Paris is set to remove half of its 140,000 on-street car parking spaces as it aims to make the city greener and more people & child-friendly.

Authorities in the French capital want to remove some 70,000 surface parking spots to free up space, particularly on narrow and residential streets, for more eco-friendly transport options and leisure pursuits. Priority for remaining spaces will be given to residents and businesses, and no disabled places will be removed.

Outlining plans for more trees and children’s playgrounds, David Bellard, the city’s deputy Mayor, says the city needs to adapt to the pace of climate change.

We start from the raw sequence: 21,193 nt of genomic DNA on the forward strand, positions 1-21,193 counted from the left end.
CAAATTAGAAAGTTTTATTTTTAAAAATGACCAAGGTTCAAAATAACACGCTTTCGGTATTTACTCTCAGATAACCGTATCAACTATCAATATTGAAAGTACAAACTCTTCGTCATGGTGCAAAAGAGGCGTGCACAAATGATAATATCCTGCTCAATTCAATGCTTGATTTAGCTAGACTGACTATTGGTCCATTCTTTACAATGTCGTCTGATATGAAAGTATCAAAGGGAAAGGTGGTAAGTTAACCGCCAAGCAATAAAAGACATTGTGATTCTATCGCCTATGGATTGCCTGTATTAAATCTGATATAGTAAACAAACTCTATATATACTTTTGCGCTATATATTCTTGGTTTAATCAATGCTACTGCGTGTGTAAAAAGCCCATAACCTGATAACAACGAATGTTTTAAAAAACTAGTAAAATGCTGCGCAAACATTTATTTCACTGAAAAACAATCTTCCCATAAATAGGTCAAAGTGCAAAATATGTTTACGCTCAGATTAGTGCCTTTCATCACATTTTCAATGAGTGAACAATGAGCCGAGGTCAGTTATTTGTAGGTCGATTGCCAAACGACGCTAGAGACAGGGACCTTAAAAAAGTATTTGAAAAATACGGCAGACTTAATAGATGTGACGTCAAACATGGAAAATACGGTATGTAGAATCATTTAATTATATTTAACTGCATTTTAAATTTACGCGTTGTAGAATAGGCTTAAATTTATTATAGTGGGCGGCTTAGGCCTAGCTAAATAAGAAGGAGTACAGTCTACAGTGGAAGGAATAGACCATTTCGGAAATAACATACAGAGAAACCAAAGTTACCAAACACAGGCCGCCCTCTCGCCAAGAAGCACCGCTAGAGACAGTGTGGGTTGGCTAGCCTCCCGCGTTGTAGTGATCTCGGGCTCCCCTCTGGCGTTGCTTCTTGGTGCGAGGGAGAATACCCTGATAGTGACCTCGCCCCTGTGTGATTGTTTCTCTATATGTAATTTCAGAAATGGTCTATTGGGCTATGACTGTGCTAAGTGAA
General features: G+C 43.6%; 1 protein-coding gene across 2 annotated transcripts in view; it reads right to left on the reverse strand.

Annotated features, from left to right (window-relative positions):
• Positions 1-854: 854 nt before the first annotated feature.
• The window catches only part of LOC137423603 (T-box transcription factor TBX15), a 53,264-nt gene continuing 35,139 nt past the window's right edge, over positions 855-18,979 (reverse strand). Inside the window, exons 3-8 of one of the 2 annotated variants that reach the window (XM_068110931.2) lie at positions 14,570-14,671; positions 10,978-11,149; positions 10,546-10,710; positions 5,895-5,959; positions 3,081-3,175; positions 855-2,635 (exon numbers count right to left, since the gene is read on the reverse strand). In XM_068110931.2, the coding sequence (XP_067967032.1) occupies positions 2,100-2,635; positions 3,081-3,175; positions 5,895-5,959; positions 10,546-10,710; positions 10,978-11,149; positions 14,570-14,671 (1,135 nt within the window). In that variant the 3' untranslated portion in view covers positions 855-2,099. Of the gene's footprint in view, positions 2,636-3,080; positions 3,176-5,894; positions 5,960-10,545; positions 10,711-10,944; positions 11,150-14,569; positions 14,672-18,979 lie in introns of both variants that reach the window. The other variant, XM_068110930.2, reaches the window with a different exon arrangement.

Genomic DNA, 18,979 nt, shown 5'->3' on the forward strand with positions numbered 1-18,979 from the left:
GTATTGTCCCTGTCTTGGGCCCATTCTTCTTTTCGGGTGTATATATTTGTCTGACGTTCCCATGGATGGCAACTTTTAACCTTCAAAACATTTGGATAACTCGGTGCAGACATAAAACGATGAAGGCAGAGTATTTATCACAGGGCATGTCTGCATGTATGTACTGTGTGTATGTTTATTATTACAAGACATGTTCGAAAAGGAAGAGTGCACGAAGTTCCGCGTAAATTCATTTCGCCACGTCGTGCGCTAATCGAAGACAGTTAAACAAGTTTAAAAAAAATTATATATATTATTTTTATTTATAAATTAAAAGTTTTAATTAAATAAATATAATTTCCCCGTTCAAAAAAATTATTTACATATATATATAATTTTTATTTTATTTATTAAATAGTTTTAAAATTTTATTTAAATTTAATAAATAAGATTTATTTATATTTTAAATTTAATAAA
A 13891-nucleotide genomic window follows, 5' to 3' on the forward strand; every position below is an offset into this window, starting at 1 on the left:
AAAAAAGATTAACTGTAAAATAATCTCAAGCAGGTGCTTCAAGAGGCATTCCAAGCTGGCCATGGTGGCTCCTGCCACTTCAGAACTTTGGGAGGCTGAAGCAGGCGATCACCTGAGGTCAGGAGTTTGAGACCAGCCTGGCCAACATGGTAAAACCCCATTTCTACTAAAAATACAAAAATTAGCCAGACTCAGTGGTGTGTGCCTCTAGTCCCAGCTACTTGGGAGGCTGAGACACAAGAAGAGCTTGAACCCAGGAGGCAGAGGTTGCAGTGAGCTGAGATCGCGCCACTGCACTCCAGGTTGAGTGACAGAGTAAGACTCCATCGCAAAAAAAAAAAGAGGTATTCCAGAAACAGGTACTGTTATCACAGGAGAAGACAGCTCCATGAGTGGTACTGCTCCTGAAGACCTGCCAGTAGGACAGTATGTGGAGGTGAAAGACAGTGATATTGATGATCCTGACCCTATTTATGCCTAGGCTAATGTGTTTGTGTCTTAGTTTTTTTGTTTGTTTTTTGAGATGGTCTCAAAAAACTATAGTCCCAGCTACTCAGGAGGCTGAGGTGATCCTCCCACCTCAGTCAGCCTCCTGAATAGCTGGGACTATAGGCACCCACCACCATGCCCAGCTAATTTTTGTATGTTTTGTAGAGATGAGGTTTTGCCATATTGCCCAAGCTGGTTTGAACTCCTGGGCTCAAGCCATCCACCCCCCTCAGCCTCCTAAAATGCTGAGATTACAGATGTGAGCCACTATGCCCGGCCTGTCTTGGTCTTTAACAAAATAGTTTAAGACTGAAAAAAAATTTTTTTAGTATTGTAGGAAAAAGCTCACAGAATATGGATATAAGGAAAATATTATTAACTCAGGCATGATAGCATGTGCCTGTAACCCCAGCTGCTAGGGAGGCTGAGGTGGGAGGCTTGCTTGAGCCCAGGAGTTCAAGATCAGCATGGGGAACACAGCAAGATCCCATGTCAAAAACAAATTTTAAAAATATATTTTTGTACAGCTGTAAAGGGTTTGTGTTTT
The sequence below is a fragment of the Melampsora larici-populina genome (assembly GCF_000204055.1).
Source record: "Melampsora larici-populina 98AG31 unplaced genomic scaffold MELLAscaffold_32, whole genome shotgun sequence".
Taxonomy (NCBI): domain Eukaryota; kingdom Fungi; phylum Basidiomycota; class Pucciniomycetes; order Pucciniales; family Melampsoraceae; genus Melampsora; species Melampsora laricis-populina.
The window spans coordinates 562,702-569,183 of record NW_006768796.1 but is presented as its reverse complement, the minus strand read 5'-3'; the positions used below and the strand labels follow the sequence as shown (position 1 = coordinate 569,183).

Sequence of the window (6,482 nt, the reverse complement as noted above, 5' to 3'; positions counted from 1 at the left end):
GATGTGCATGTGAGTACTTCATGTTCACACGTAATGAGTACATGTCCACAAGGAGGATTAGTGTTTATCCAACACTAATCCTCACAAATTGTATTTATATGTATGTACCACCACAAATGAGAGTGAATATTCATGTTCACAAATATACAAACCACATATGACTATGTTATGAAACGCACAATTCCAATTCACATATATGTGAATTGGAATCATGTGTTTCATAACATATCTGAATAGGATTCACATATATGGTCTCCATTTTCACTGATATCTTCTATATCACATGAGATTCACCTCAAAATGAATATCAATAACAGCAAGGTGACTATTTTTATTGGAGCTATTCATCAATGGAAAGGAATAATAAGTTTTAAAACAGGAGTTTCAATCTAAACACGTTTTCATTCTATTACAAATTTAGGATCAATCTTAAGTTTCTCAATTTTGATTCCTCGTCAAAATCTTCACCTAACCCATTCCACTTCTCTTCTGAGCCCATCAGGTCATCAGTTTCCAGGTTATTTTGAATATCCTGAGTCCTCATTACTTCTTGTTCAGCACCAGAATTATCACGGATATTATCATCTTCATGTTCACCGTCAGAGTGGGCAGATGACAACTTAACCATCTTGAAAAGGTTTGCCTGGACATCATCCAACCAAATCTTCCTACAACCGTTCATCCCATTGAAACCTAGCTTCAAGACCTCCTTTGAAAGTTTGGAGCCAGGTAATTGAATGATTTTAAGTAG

“We can no longer use 50 per cent of the capital for cars when they represent only 13 per cent of people’s journeys. We have to plant greenery in the city to adapt to the acceleration of climate change. We want to make the air more breathable and give public space to Parisians who often live in cramped flats.”

Local authorities are now consulting residents on what they would like to see replace the 10 square metre parking places, many of which are in residential areas. Options include more trees and plants, vegetable allotments, food composting areas, children’s playgrounds, bicycle lock-up areas and hygienic public toilets, among many others.
The Parisian plans predate the COVID-19 pandemic – they were first floated during mayor Anne Hidalgo’s re-election campaign early in the year – but the outbreak has prompted cities across the world to rethink their use of outdoor space.